Your kids are digital natives, you may be digital immigrants. I love this language because it captures the framework of understanding that the digital world is a place that is understood with nuance and degrees of complexity that only come with being born into a digital world.
When we realize that kids are digital natives we realize that their desire to always be on their phones may not be inherently bad or evil. The chapter points out that the digital world is what holds kids social lives, and social media platforms may be places of connection similar to the lunch room or how kids once called each others houses on landlines.
There is a level of social connection that is healthy for all kids, who are constantly asking themselves the question of "who am I", which is on repeat in their minds constantly. (Whether they recognize it or not)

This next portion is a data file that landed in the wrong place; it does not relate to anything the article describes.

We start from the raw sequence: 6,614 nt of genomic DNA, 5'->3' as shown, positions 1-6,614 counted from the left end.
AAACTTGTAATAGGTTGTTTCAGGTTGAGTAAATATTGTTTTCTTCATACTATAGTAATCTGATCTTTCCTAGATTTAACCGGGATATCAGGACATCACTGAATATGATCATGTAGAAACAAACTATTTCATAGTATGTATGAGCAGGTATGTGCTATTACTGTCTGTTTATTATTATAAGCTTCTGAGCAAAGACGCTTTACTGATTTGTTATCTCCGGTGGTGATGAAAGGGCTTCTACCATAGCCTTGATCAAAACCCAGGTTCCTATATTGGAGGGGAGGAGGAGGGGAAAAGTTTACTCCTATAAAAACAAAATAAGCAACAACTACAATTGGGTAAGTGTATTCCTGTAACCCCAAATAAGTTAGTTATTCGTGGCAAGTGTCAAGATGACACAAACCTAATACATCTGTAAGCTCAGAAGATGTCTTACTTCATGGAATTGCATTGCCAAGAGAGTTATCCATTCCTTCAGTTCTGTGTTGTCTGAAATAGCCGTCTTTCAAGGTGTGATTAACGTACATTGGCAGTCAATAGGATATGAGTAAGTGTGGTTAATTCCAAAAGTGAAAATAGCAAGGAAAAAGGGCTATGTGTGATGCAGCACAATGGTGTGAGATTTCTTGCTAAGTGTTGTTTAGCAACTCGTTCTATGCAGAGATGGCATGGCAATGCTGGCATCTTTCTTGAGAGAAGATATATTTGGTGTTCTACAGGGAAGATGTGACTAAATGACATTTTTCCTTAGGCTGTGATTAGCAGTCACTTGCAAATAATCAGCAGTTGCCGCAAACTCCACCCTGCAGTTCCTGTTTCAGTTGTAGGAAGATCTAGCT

So the chapter gives some general rules:
Place healthy limits on screen time: not all screens are evil but too much of a good thing is too much of a good thing.
Doctors suggest 2 hours of screen time a day, and recommend having "screen free" zones and times. Such as bedrooms and meal times.
Other recommendations: the magic age is 13, and being intentional with your kids, possibly creating a digital covenant.
Personally, this chapter takes a more gracious stance than I sometimes feel for social media, but I understand where they are coming from. I appreciate the compromise here, recognizing that digital engagement CAN be good. Often however, without intentionality, we allow it to take over our emotional and social lives without even realizing it.
I wish this chapter would stress just a bit more about healthy boundaries and limits to maintain healthy relationships with digital engagements. The 2 hour recommendation by doctors is fascinating to me, my hunch is that is much lower than most adults engagement.
I know other parents who give their kids the choice for social media at 15 and even encourage them against it, at that stage many kids choose to stay off of social media rather than ready to jump off.
I encourage you to think about what may be healthy for your situation, and whatever you do. Have intentional conversations with your students.
Grace and Peace,